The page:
Skip to main content

Verified by Psychology Today

The Uncertainty Curse

Undiagnosed mentally ill parents leave a sad, savage legacy.

I fear everything.

For the past few days, I've had a persistent itch on my right shoulderblade. My husband says it's a mosquito bite. As I can't reach it with either hand, I scratch it using a dull plastic fork. This should be the end of this discussion, but no. Because I once saw an Italian film whose main character lay awake nights tormented by itchy skin only to learn, too late, that he had cancer, I can't rest. Now I lay awake nights.

I never had a chance. My phobic brain links "itch" with "chemotherapy" and "death" at hyperspeed, like clicking "send." By the time the sane, reasonable part of me pulls back and says, "Mosquito bite," it's way too late and I am picturing my husband sprinkling my cremains into the sea. I tell myself: Your doctor says most cancers are survivable, but ha. He says that just to shut me up. He's in on it. Everyone is.

My phone rings. Surely it's someone with awful news. Surely it's Mom; she's fallen and can't get up and has been crawling delirious around her house all night like last time. Wait, no: Mom died in January, poor soul. I remember this keenly except every time the phone rings. The caller ID reveals that it's one of my editors. My throat spasms. Is he calling to say he found grave errors in my manuscript and that I'm fired?

He's not. He's calling to invite me to a barbecue. Hee hee. I watch my knees jerk with relief.

A rumble shakes the floor. Earthquake! No, garbage truck.

At dawn, I drop a spoon. I freeze. If that noise woke my husband, he'll be mad.

See? Cancer's not the only thing. Big thing, but not the only thing. Ah: Having said that, now I'll get cancer for sure, because God can't resist cruel irony.

I fear because my mother feared. I battle fear, wrestle daily to talk it down, outwit it, kill it. She did not. It was her default setting. It was her. She believed all her fears were justified, and that being a mother meant being a sentinel, a bivouac, that she must warn her only child of menaces. Blink and you'll miss a menace sneaking up: a speeding car, a murderer, a germ, unfaithful friends. She said Be careful as much as she said I love you, often paired: I love you so be careful.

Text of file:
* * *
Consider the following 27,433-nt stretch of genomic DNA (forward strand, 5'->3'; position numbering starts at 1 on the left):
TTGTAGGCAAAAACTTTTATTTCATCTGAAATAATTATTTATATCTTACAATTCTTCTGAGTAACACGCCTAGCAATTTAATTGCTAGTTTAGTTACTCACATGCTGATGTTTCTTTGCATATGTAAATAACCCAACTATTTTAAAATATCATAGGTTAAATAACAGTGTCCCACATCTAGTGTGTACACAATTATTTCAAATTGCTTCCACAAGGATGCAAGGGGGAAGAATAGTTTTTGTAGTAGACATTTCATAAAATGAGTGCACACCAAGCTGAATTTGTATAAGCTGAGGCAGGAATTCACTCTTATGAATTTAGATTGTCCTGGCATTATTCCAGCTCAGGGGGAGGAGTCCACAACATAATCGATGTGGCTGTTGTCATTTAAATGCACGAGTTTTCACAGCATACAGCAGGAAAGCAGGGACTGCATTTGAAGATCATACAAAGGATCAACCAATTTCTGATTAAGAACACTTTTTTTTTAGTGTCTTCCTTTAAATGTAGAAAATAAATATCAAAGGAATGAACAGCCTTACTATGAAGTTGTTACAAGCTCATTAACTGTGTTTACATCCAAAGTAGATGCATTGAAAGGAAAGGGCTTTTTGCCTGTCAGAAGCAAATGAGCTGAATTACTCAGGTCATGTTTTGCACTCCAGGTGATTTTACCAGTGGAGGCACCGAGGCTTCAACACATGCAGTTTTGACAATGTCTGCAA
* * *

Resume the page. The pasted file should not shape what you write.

I've come to believe she had Borderline Personality Disorder, a condition whose characteristics -- identity issues, self-loathing, negativity, black-and-white thinking, and a sense of emptiness inside -- describe her perfectly and tragically. It's arguably the most misleadingly named disorder in the DSM, because one wastes a lot of time wondering: the borderline between what and what? Originally it was neurosis and psychosis. Later that distinction was retired. This disorder needs a clear new name.

Because one key characteristic of BPD is that those who have it typically don't consider themselves ill, people with BPD are distinctively unlikely to seek treatment. I would wager that most go undiagnosed. And while this means nonstop suffering for them, it also means that we, their children, grow up never knowing why Mom or Dad says and does such agozing, terrifying things.

We grow up not knowing that our parents are ill.

It's different for the children of diagnosed mentally ill parents. Life isn't easy for them, either, but if your parent has been diagnosed with a mental illness, then at least you know something really is "wrong" with him or her, that you aren't imagining it, and that it's not your fault.

If your parent is mentally ill yet has never been diagnosed, you keep believing you can make him or her happy if you just try hard enough. Your parent's paranoia, rage, delusions, sorrow, and/or suicidal urges are your "normal."

Never diagnosed but oh, so ill, our parents taught us from our first days forward that the world was ludicrous and cruel, that that man over there thought we were fat, that when our teachers called us smart they actually meant arrogant, that God waited for us to lie so he could strike, that we might wet our beds someday although we've never wet our beds before, that someone might be waiting by the backdoor with a nail-barbed baseball bat, that singing made us idiots, that everyone was gossiping about us right this minute, as we speak.

Our parents meant no harm. They knew not why they suffered nor that their horror was ours.

They were our role models. Our idols, icons, sages, saviors, kings and queens.

And we thought they were right.

So now our every task, thought and encounter -- even every twinge of joy -- triggers fear, shame, self-loathing and that endless never-knowing that I call the Uncertainty Curse.

When I can shed the image of my own cremains (a gritty gray gust mingling with the sea spray, stop that) and force myself to think cognitive-behavioral-therapywise of anything else -- daisies, Ping Pong, a chewy sugary-skinned hot-pink marshmallow Peep -- I win. This is my victory. Until the next itch or dropped spoon, I win. Mom never won. Nor in her life of sorrow did she ever know: We never wet our beds. No one was waiting with a bat. And Mom, because I know you hear me now: That man never saw us, never so much as glanced our way, much less thought we were fat.